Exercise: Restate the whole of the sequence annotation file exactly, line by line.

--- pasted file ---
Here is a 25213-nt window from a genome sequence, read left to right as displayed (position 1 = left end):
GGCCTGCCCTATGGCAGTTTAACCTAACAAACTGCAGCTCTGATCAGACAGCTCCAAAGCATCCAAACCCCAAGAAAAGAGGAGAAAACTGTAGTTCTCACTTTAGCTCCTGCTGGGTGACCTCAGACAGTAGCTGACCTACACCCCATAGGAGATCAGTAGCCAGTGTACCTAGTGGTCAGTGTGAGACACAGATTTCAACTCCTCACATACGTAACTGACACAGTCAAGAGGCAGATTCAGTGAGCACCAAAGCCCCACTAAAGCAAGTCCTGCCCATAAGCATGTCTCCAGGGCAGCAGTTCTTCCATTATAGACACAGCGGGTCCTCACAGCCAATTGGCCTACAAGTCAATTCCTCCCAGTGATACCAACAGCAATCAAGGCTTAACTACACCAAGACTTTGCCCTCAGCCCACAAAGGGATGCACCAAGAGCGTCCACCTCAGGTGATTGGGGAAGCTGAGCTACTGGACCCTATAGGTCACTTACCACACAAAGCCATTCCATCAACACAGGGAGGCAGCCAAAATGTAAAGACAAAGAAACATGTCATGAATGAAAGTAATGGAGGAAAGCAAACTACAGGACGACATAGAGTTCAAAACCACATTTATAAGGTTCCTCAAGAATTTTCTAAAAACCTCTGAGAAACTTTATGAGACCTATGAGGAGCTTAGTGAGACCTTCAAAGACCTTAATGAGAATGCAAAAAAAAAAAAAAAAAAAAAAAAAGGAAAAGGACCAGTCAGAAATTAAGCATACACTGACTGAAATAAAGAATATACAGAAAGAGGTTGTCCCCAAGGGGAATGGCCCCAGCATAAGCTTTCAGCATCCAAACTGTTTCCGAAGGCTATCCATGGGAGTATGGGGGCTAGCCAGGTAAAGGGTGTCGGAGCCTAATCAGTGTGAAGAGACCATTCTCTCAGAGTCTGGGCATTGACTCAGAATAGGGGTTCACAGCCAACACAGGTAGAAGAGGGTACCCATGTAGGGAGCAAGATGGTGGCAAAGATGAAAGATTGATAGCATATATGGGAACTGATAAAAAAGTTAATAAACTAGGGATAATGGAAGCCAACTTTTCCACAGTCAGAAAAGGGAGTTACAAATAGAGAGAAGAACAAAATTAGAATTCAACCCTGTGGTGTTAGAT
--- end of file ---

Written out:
Here is a 25213-nt window from a genome sequence, read left to right as displayed (position 1 = left end):
GGCCTGCCCTATGGCAGTTTAACCTAACAAACTGCAGCTCTGATCAGACAGCTCCAAAGCATCCAAACCCCAAGAAAAGAGGAGAAAACTGTAGTTCTCACTTTAGCTCCTGCTGGGTGACCTCAGACAGTAGCTGACCTACACCCCATAGGAGATCAGTAGCCAGTGTACCTAGTGGTCAGTGTGAGACACAGATTTCAACTCCTCACATACGTAACTGACACAGTCAAGAGGCAGATTCAGTGAGCACCAAAGCCCCACTAAAGCAAGTCCTGCCCATAAGCATGTCTCCAGGGCAGCAGTTCTTCCATTATAGACACAGCGGGTCCTCACAGCCAATTGGCCTACAAGTCAATTCCTCCCAGTGATACCAACAGCAATCAAGGCTTAACTACACCAAGACTTTGCCCTCAGCCCACAAAGGGATGCACCAAGAGCGTCCACCTCAGGTGATTGGGGAAGCTGAGCTACTGGACCCTATAGGTCACTTACCACACAAAGCCATTCCATCAACACAGGGAGGCAGCCAAAATGTAAAGACAAAGAAACATGTCATGAATGAAAGTAATGGAGGAAAGCAAACTACAGGACGACATAGAGTTCAAAACCACATTTATAAGGTTCCTCAAGAATTTTCTAAAAACCTCTGAGAAACTTTATGAGACCTATGAGGAGCTTAGTGAGACCTTCAAAGACCTTAATGAGAATGCAAAAAAAAAAAAAAAAAAAAAAAAAGGAAAAGGACCAGTCAGAAATTAAGCATACACTGACTGAAATAAAGAATATACAGAAAGAGGTTGTCCCCAAGGGGAATGGCCCCAGCATAAGCTTTCAGCATCCAAACTGTTTCCGAAGGCTATCCATGGGAGTATGGGGGCTAGCCAGGTAAAGGGTGTCGGAGCCTAATCAGTGTGAAGAGACCATTCTCTCAGAGTCTGGGCATTGACTCAGAATAGGGGTTCACAGCCAACACAGGTAGAAGAGGGTACCCATGTAGGGAGCAAGATGGTGGCAAAGATGAAAGATTGATAGCATATATGGGAACTGATAAAAAAGTTAATAAACTAGGGATAATGGAAGCCAACTTTTCCACAGTCAGAAAAGGGAGTTACAAATAGAGAGAAGAACAAAATTAGAATTCAACCCTGTGGTGTTAGAT